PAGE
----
Things changed in 1997, when investigators at the National Institutes of Health, using the technique of immunostaining, identified the normal cellular protein alpha synuclein (SYN) in the parkinson brain as a marker for the pathology of PD, not only in substantia nigra Lewy bodies, but in other neurons as well. Subsequent research has shown that normal SYN is converted somehow to become a pathologic agent—perhaps as a result of one or more genetic mutations—and is first deposited in the brainstem below the substantia nigra, where it has no overt clinical impact during the prodromal stage of the disease. As pathologic SYN spreads slowly and more neurons die bottom up, the process arrives at the substantia nigra in the upper brainstem, where cumulative cell death exceeds a critical threshold of cellular attrition and motor symptoms emerge. It has long been known that an estimated 50-60 percent of the dopamine-producing neurons in the substantia nigra will die during the prodromal stage. The process continues its upward migration to the cerebral cortex resulting in cognitive symptoms that start to appear. The identification of pathologic SYN by immunostaining in the post mortem brain is now the definitive pathological marker for PD.
Recent reports of SYN deposits in other organ systems, including the heart, gut, salivary glands, and skin suggest that some of the non-motor manifestations of PD might be explained by the impact of SYN at these sites, mediated through the autonomic nervous system. For example, prodromal constipation might be caused by deposition of SYN in the autonomic neural network in the walls of the intestines that regulate intestinal motility. A gut-to-brain transmission of SYN along the pathway of the vagus nerve from its terminals in the gut to its origin in the brainstem has become a plausible explanation for prodromal constipation. Similarly, another hypothesis holds that prodromal loss of the sense of smell (hyposmia) may indicate a nasal portal of entry for an unknown environmental toxin that causes a pathologic conversion of normal SYN in nasal nerve endings, followed by its spread along the olfactory pathway to the brainstem.
Cognitive Impairment and Dementia
Cognitive impairment and dementia are remarkably common in PD, usually occurring late in the illness, but noticeable in some people in the earliest stages. Those with early onset dementia, generally starting within a year of motor symptoms, have been classified as having a clinically distinct but related disorder known as dementia with Lewy bodies (DLB). There is ongoing debate among experts as to whether PD and DLB are truly different disorders or merely two points on the spectrum of a single disease.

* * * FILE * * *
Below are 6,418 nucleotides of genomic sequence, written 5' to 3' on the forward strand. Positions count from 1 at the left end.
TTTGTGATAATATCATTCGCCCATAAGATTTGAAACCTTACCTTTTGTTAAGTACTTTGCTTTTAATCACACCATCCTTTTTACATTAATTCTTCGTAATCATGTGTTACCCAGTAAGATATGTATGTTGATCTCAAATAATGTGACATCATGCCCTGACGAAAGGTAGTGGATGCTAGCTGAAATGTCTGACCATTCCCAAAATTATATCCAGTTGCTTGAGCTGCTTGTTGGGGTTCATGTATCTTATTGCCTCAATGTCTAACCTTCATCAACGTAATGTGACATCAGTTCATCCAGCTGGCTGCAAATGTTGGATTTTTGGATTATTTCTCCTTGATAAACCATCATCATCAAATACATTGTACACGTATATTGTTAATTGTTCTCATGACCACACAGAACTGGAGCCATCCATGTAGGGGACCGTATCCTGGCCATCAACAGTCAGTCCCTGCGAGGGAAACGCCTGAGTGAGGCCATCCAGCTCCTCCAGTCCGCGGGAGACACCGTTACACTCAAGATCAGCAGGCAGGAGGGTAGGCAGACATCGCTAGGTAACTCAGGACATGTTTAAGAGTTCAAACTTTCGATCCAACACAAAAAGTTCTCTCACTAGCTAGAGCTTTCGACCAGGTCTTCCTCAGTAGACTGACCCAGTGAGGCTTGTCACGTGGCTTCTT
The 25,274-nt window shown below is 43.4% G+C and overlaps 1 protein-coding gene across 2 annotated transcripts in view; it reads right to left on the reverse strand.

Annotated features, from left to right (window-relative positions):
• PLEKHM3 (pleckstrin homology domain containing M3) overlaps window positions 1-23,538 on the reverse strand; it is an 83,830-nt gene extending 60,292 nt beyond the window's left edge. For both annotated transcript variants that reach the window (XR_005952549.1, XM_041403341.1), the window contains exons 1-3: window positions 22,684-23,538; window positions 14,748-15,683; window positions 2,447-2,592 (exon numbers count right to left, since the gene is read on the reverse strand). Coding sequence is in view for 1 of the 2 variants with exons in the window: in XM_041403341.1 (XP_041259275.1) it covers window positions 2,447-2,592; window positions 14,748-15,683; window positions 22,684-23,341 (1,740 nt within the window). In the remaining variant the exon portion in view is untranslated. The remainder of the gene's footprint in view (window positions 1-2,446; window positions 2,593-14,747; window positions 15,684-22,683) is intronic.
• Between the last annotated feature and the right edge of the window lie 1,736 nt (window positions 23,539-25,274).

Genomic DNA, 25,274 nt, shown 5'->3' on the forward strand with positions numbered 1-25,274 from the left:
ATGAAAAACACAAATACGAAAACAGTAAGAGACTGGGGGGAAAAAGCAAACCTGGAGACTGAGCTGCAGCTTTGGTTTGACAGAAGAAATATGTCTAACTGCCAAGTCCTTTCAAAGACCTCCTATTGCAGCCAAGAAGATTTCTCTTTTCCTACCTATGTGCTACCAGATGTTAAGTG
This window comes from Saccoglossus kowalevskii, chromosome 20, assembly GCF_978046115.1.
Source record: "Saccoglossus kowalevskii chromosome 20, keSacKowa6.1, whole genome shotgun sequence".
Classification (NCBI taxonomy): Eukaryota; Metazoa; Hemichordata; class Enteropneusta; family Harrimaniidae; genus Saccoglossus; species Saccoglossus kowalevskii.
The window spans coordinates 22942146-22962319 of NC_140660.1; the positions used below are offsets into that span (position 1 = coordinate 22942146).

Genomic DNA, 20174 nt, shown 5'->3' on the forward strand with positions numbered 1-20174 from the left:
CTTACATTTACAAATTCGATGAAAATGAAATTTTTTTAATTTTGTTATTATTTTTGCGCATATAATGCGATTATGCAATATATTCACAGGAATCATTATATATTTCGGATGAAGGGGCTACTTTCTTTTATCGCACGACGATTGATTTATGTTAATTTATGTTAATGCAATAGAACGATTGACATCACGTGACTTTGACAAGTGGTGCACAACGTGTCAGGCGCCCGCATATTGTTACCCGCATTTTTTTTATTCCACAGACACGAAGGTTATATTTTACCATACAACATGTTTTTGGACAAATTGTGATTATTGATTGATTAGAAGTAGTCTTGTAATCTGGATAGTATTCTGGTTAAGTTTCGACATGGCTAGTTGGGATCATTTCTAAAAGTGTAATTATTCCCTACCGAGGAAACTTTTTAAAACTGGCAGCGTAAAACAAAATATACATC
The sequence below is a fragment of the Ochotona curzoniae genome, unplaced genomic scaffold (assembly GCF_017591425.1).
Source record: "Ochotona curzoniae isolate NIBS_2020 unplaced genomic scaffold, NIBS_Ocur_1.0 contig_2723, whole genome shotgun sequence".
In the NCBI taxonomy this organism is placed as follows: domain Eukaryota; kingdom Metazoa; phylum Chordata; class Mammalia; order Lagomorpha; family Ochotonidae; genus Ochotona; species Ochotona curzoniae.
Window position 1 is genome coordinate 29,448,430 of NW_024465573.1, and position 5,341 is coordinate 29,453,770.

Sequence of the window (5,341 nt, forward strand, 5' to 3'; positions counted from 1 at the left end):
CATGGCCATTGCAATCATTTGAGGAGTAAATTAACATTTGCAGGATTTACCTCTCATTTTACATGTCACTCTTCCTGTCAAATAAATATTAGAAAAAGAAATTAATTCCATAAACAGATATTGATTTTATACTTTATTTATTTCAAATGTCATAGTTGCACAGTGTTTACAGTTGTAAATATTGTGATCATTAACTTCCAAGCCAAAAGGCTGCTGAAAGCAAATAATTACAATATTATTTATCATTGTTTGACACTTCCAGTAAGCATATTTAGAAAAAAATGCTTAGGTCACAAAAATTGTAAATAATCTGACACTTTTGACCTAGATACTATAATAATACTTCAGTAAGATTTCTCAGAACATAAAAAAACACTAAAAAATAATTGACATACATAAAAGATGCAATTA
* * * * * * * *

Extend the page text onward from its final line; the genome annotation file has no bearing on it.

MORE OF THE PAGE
As many as 80 percent of patients with PD will eventually develop dementia. It is currently impossible to predict which patients will become demented and who will not. The typical profile of cognitive impairment in PD is a decline in executive function (multitasking, decision making, and organizing) and visual-spatial perception, in contrast to Alzheimer’s disease (AD), where early loss of recent memory is the hallmark. As these two neurodegenerative disorders progress toward their end stages, the neuropsychiatric symptoms come to resemble one another.
The pathological basis of the dementia of PD (PDD) was once thought to be caused by co-existing but unrelated AD with its post-mortem finding of amyloid plaques and neurofibrillary tangles. However, newer evidence, accumulated since the discovery of SYN, shows that the pathology of both disorders is more complex. In most patients with PDD, SYN—spread widely throughout the cerebral cortex—is the predominant finding. In about a third of the cases, there is a mixture of SYN with plaques and tangles, and this combination of PD and AD pathologies accelerates the rate of clinical decline. New methods for imaging the brain’s molecular pathology during life are becoming available to improve diagnostic accuracy and to stratify patients by types of pathology (i.e., plaques, tangles, and SYN) for clinical trials of experimental drugs.
Treatment of cognitive impairment in PD is usually disappointing, although cognitive enhancing drugs on the market for treating AD occasionally help. Health care providers must also be aware that unrelated medical problems, such as infections, organ failure, and adverse effects of medications used to treat pain (particularly after a surgical procedure), insomnia, anxiety, and depression can destabilize cognition in any patient with PD.
Cognitive exercises (puzzles, games, etc.) have been highly promoted as a strategy to prevent cognitive decline in a variety of neurological disorders (including PD), although evidence to support their effectiveness is lacking. The picture is a little brighter for physical exercise, in that the positive impact on cognition of regular aerobic workouts, even as little as 30 minutes of daily walking, is becoming more evident.
Psychosis (Illusions, Hallucinations, and Delusions)